Counting projected losses FDIC bank fund in the red until 2012.

The government insurance fund designed to protect consumer bank deposits will likely stay in the red through 2012, Federal Deposit Insurance Corp. chief Sheila Bair said Wednesday.

Testifying before members of the Senate Banking Committee, the nation’s top commercial bank regulator stressed that her agency was taking immediate steps to replenish the dwindling fund. But she said those efforts would not put the rescue fund in the black until a little more than two years from now at the earliest.

The fund has come under severe strain in recent months amid the recent surge in bank failures. Ninety-eight banks have failed so far this year, which has reduced the fund’s value to $10 billion from $45 billion a year ago.

http://i.cdn.turner.com/money/.element/script/3.0/video/evp/module.js?loc=dom&vid=/video/fortune/2009/09/29/f_bair_fdic_deposits.fortuneEmbedded video from CNNMoney.com Video

Last month, the agency painted an even more dire picture, estimating that the fund is currently in the red after taking into account future bank failures it anticipates will happen.

Sheila Bair says “FDIC is a good thing.” I strongly disagree. FDIC was a big enabler of risky bank lending.

Without FDIC, banks like Colonial, Bank United, Corus Bank, and possibly even banks like Washington Mutual would have failed long before they mattered.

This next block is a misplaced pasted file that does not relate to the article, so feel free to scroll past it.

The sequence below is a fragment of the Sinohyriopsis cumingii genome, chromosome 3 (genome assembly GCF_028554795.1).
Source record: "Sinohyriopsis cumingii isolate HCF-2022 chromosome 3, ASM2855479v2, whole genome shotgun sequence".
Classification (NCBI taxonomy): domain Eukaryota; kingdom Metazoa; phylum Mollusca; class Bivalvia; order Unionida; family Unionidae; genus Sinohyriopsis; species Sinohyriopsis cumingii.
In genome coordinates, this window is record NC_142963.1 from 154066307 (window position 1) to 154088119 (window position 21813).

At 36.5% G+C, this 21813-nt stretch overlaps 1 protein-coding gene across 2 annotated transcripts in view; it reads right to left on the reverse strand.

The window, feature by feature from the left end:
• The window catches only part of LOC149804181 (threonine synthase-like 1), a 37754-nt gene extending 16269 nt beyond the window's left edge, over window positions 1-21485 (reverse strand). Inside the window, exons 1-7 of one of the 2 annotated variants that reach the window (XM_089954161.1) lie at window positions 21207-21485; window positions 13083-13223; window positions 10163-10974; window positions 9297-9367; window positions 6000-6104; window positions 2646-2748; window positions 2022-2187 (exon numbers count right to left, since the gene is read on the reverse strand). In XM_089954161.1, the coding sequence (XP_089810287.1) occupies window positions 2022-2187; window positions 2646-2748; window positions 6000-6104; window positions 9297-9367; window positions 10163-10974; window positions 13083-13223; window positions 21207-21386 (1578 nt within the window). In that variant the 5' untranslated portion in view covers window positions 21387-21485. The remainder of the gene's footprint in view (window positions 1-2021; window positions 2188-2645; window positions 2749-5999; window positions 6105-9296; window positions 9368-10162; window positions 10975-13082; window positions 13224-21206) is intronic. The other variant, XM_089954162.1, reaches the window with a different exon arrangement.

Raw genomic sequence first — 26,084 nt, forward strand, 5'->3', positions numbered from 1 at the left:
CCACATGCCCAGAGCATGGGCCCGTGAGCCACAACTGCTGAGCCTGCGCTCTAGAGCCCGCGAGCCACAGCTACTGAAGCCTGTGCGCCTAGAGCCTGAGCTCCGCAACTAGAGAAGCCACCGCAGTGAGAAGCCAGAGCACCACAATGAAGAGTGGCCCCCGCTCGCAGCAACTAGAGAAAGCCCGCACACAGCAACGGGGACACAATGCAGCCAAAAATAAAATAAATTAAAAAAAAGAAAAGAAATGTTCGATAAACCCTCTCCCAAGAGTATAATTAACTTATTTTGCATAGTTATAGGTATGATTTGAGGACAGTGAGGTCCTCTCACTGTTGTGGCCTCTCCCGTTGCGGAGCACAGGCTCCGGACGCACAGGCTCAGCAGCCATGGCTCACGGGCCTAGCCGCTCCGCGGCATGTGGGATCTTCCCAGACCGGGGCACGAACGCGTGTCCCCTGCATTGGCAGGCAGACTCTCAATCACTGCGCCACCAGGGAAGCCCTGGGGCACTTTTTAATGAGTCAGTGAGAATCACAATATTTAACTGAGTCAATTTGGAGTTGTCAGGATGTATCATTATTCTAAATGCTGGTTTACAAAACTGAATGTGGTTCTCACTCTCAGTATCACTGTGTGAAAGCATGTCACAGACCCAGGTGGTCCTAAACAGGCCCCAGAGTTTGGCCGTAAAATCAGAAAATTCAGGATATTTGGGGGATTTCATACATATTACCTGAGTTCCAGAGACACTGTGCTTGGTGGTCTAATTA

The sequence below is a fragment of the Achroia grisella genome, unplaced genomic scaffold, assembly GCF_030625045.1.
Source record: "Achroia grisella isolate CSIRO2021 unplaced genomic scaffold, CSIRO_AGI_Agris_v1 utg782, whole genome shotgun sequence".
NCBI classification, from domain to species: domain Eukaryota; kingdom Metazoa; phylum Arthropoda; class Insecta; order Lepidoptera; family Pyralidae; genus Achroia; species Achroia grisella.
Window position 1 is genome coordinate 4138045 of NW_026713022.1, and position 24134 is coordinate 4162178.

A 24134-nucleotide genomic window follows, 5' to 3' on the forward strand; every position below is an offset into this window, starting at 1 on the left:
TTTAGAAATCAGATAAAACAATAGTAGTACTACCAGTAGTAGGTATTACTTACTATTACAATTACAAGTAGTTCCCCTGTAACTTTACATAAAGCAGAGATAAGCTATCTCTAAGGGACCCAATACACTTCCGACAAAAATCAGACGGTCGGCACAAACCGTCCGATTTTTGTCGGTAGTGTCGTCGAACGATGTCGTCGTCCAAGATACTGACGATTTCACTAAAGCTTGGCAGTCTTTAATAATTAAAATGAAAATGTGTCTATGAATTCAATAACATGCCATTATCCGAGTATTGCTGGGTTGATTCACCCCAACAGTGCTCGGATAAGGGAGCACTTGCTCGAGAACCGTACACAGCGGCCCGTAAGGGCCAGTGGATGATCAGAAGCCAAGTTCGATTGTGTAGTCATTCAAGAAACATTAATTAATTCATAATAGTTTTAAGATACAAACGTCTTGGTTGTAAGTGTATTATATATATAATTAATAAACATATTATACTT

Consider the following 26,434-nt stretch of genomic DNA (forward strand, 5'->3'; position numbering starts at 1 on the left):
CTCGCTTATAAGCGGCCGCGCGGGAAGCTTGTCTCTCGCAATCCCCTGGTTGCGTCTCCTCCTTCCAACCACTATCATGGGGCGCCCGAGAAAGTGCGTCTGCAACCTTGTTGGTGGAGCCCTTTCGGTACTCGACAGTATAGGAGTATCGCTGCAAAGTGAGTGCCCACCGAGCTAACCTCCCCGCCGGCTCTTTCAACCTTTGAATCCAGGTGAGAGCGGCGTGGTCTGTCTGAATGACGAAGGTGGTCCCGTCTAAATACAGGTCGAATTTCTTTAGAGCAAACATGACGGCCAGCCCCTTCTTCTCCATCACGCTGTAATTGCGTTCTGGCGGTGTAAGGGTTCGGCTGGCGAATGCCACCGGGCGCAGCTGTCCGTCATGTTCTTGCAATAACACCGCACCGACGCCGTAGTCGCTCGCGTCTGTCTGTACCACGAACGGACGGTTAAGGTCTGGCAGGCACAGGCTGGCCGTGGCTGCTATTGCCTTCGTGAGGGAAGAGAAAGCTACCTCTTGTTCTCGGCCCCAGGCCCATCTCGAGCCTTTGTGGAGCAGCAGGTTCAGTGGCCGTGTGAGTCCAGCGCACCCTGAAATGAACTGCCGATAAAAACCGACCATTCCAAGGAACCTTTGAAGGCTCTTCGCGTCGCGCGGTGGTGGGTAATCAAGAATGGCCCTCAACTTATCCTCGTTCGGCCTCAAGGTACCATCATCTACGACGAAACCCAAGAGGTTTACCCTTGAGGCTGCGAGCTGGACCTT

By offering above market rates on CDs, those bank attracted plenty of capital to the detriment of banks lending responsibly. In order to offer high rates on CDs and deposits, the banks had to take high risks.

Bank United and Corus Bank funded all sorts of risky housing projects including condo towers in the biggest bubble cities. Colonial Bank is under investigation for Fraud.

In regards to CDs, one should chase yield (and risk) on their own dime, without government assistance. In regards to checking accounts, FDIC is not needed because checking accounts are demand deposit accounts, supposedly available on demand, and thus banks have no business lending that money in the first place.

For more on the problems of FDIC and the risk premiums some banks will face as the FDIC attempts to balance its books, please consider Emails from a Bank Owner regarding FDIC and Under-Capitalized Banks and BofA, Wells Fargo, JPM, Citigroup FDIC Fees May Top $10 Billion.

Mike “Mish” Shedlock
Click Here To Scroll Thru My Recent Post List